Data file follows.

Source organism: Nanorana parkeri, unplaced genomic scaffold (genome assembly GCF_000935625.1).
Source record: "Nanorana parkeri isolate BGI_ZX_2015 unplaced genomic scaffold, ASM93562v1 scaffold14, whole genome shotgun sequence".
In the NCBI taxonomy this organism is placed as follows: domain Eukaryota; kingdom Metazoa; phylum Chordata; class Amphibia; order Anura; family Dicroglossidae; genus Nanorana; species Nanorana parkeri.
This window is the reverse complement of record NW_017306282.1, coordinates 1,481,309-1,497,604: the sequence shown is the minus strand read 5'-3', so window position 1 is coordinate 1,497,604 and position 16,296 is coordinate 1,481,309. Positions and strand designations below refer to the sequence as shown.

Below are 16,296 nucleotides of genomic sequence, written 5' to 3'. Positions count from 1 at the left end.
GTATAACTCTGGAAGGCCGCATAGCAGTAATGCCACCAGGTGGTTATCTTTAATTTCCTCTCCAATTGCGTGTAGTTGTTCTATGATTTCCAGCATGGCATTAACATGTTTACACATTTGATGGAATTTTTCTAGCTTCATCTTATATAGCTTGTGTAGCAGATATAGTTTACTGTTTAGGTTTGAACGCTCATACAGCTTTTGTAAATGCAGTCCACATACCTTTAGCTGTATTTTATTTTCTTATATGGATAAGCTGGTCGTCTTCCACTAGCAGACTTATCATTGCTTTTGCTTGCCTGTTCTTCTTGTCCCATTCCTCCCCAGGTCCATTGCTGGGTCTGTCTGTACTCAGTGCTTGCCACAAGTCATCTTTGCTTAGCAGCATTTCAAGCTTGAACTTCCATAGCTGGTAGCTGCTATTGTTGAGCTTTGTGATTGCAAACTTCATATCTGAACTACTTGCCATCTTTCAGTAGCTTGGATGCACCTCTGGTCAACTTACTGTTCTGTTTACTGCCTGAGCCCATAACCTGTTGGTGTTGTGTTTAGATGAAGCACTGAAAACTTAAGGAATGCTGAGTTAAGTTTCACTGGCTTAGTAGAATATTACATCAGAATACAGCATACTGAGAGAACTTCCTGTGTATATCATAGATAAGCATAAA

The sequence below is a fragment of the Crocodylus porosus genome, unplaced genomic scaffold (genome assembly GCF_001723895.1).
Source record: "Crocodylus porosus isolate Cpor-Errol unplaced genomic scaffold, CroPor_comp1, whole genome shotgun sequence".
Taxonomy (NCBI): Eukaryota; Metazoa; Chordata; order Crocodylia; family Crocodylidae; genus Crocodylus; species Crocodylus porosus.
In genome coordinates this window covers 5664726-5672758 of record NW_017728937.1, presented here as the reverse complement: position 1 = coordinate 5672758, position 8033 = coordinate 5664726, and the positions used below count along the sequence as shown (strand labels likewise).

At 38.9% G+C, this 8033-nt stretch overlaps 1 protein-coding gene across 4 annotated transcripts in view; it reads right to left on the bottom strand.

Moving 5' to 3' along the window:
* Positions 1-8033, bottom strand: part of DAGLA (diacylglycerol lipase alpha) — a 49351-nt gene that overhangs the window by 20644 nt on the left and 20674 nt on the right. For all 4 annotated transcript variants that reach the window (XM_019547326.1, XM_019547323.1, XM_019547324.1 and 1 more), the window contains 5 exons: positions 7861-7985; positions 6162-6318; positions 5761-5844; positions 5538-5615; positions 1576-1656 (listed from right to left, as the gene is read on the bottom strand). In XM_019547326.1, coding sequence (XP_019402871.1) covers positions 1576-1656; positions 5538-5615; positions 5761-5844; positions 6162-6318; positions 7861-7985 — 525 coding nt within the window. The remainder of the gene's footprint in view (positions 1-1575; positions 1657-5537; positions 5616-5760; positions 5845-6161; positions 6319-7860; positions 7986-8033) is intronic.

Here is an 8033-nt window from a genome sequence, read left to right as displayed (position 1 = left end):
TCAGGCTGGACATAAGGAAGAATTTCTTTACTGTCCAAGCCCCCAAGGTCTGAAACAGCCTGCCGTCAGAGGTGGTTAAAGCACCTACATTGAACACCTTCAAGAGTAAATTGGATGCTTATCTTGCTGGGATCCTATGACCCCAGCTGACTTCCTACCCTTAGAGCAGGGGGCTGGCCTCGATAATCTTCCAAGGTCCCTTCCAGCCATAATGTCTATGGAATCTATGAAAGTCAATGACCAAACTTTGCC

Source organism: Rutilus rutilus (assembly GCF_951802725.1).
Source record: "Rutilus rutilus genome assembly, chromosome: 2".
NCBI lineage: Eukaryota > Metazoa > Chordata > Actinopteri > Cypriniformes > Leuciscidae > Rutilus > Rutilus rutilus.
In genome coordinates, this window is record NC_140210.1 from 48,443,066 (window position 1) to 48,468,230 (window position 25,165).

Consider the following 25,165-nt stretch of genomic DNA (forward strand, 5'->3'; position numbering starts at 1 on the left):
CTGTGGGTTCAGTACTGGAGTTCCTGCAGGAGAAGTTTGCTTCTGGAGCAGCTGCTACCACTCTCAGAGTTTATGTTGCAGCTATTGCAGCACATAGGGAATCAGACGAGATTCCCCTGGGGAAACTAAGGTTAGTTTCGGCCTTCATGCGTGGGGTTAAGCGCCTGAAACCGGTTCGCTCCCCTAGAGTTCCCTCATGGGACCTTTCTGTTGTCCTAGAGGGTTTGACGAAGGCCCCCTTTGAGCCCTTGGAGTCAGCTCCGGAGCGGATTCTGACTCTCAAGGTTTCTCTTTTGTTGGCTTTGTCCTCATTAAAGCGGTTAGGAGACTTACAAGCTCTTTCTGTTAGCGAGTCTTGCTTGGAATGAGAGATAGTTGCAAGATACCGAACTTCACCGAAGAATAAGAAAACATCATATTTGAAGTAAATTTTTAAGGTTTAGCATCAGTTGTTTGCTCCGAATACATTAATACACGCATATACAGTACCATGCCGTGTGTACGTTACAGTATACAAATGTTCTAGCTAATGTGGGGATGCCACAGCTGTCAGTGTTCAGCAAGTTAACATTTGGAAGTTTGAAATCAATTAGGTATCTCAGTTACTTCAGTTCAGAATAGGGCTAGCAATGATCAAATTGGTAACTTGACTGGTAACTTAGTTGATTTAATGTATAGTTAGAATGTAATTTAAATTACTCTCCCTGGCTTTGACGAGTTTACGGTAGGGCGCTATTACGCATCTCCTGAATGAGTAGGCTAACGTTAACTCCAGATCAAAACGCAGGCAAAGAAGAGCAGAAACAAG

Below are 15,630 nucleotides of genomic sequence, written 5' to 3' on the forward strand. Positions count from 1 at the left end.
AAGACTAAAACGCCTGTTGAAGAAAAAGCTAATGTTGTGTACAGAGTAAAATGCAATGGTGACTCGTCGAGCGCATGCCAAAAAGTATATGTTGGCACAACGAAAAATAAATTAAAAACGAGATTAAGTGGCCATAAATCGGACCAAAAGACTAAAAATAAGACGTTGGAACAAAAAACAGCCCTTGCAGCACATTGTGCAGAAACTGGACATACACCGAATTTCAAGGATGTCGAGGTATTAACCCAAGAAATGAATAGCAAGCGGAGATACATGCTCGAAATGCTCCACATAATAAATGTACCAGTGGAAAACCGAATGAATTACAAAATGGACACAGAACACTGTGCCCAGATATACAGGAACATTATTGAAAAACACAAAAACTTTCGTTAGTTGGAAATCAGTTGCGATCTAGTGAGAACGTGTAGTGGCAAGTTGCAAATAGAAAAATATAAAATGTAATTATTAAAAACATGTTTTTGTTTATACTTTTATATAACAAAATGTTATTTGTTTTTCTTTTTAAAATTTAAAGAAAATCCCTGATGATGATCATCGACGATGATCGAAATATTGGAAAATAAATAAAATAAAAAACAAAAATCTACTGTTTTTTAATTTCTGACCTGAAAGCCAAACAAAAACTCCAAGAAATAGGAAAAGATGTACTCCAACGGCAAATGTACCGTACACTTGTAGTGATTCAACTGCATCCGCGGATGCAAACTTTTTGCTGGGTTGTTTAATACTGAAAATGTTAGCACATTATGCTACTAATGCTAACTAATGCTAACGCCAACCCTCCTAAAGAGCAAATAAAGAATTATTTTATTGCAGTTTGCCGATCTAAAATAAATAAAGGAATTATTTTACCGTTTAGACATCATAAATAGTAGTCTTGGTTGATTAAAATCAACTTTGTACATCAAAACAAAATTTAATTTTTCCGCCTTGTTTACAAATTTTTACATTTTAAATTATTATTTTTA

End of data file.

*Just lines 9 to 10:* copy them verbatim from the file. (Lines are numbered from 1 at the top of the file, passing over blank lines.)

Taxonomy (NCBI): Eukaryota; Metazoa; Chordata; order Crocodylia; family Crocodylidae; genus Crocodylus; species Crocodylus porosus.
In genome coordinates this window covers 5664726-5672758 of record NW_017728937.1, presented here as the reverse complement: position 1 = coordinate 5672758, position 8033 = coordinate 5664726, and the positions used below count along the sequence as shown (strand labels likewise).